“Our roadmap is focused on socio-economic recovery and the integration of the Western Balkans into different European policy areas, ranging from infrastructure, transport and energy connectivity to research and innovation, decarbonisation, digitalisation and cyber resilience.
All this is crucial for a credible and secure European Union, which we would like to highlight at the EU-Western Balkans Summit, hosted by Slovenia this autumn.”
An interesting analysis by Politico also reveals the so called ‘engine’ of the EU, Corep, the constant meeting of the member states permanent representatives who answer directly to the political head of state.
The head of state council meeting therefore may be more a rubber stamping exercise and an opportunity to vent over what the reps couldn’t agree to overcome roadblocks. Hence this council rowing might be a staple of European governance, a bit like the ruthlessness in the House of Commons.
This may explain the show on the political front, as one might expect if for example California and Alabama was in the same room, while nothing was heard on the economy because that show went down last year and they largely agreed to what is now being enacted with these NextGen bonds.
The Multilayer Techy Europe
The flux in European governance and its changing form as it moves towards a continental level awareness can also be seen in the tech fronts.
An interesting analysis on quantum computers points out there’s a €1 billion European Flagship program that especially helps “the smaller countries, which might have high-level industry and research—sufficient scientific power to contribute—but which cannot afford big investments. For them, that’s a really good program.”
Then there’s the national programs. The French have a €2 billion one while in Germany there are even “clusters where the states spend a lot of money—in Bavaria, up to 300 million euros—to strengthen the research and the industry in their regions.”
Italy has a smaller program, but you can imagine the Swedish, Danish, Belgian, Dutch, even the Estonian talent can potentially be tapped by the European Flagship program gluing national programs together.
There’s not enough of that gluing with its lack more visible perhaps on the blockchain and AI space where Europe has the most of talent as a study by the European Investment Bank (EIB) and European Commission stated:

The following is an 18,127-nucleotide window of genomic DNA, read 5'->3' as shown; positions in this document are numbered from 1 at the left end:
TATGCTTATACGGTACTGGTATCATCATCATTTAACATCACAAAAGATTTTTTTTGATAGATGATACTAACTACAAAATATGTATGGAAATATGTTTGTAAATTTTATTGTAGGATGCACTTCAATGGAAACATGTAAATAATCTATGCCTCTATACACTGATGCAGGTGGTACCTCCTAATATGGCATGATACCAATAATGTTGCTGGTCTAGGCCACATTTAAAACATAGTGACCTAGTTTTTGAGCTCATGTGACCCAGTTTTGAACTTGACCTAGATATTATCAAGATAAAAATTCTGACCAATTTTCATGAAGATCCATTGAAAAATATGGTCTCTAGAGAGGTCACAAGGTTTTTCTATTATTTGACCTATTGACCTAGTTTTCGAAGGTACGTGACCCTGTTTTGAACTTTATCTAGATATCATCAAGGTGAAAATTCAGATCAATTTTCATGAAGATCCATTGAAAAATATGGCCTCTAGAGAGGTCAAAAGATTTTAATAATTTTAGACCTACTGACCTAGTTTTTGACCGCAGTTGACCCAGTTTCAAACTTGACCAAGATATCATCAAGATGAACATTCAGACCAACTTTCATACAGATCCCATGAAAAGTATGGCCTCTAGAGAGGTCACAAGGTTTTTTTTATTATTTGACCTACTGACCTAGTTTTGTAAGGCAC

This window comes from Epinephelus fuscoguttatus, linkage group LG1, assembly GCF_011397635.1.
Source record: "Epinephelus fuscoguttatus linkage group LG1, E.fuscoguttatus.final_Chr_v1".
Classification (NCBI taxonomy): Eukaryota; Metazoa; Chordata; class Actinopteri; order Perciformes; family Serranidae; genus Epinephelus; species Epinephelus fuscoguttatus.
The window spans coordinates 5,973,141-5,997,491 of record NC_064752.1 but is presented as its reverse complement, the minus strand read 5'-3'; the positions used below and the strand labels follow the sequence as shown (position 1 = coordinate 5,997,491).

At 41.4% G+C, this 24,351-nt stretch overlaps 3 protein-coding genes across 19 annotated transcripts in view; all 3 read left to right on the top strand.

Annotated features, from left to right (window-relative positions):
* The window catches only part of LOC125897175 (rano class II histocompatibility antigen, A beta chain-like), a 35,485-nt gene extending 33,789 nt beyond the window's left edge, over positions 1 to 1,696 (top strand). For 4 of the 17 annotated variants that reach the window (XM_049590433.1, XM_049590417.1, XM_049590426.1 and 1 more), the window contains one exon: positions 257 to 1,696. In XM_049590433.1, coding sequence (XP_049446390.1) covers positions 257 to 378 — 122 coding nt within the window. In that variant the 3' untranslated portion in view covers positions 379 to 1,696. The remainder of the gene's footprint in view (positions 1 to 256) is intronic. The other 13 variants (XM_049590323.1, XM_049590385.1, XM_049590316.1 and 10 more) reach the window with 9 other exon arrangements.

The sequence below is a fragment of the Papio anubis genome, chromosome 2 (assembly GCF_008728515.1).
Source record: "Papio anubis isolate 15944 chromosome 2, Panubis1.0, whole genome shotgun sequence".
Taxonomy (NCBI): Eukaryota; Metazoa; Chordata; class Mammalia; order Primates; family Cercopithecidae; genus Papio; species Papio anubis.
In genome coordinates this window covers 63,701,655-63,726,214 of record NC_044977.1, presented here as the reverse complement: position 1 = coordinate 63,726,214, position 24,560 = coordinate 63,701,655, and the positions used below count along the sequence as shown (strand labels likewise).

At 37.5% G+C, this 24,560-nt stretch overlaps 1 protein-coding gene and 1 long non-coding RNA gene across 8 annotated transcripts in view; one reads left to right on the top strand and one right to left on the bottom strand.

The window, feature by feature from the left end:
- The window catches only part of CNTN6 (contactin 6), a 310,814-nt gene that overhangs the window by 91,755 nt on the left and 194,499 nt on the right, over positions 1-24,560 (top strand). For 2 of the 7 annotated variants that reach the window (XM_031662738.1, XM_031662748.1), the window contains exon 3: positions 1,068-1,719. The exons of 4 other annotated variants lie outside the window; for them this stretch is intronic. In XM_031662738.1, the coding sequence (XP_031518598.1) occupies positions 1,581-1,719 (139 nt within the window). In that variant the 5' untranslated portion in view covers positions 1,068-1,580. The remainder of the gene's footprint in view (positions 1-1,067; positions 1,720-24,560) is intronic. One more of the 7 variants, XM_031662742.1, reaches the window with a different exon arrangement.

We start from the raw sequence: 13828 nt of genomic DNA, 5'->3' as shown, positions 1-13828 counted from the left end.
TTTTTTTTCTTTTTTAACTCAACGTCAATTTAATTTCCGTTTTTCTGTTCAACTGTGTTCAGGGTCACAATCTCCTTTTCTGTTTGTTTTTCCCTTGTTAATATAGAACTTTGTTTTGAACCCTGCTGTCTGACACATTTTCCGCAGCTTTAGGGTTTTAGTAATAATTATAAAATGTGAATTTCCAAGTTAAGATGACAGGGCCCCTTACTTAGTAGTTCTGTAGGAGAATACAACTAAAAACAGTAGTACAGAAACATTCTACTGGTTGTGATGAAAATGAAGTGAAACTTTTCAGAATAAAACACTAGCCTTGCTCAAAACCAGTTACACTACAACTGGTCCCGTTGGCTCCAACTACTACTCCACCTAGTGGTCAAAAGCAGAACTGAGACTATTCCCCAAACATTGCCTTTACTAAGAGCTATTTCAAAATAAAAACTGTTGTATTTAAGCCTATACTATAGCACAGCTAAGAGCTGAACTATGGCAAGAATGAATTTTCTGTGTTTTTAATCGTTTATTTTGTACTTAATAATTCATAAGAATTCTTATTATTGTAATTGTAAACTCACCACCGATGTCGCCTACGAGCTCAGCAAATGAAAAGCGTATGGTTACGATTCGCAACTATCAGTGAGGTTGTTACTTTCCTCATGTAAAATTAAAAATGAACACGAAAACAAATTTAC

“Europe has the largest talent pool of researchers in artificial intelligence, with an estimated 43 064 in the field (of whom 7 998 are in the United Kingdom), compared with 28 536 in the United States and 18 232 in China.”
Nonetheless the United States and China together account for over 80% of the €25 billion in annual equity invested in artificial intelligence and blockchain technologies, while the EU27 only accounts for 7% of this total, investing around €1.75 billion per year.
There’s a €10 billion investment gap in artificial intelligence and blockchain technologies in the European Union, they find, with it perhaps time for the European structure to expand to at least include permanent reps focused on the economy only.
These new bonds should assist towards that European economy, with S&P Global Ratings revising upward their forecast for eurozone growth to 4.4% this year and 4.5% in 2022 because of “broader implementation of fiscal stimulus under the Next Generation EU plan and weaker contraction of GDP in the first quarter.”
It’s not clear however whether they’re doing enough with U.S. President Joe Biden finally reaching a $579 billion infrastructure agreement that brings total federal investment in infrastructure to nearly $1 trillion over five years.
In the United States, both the federal government and state governments have been able to raise funds, while In Europe, only member states have been able to do so until now.
NextGen thus should add a new dimension and some dynamism especially as there’s a seven years long honeymoon period with US treasury bonds so finding some competition as some may well see Europe as an even safer haven.
That could potentially develop financial markets in the EU and increase the sophistication of financial instruments, including European stocks.
Marking thus a greater integration of the continent as its governance starts to function at a meaningful level, including tax and spend.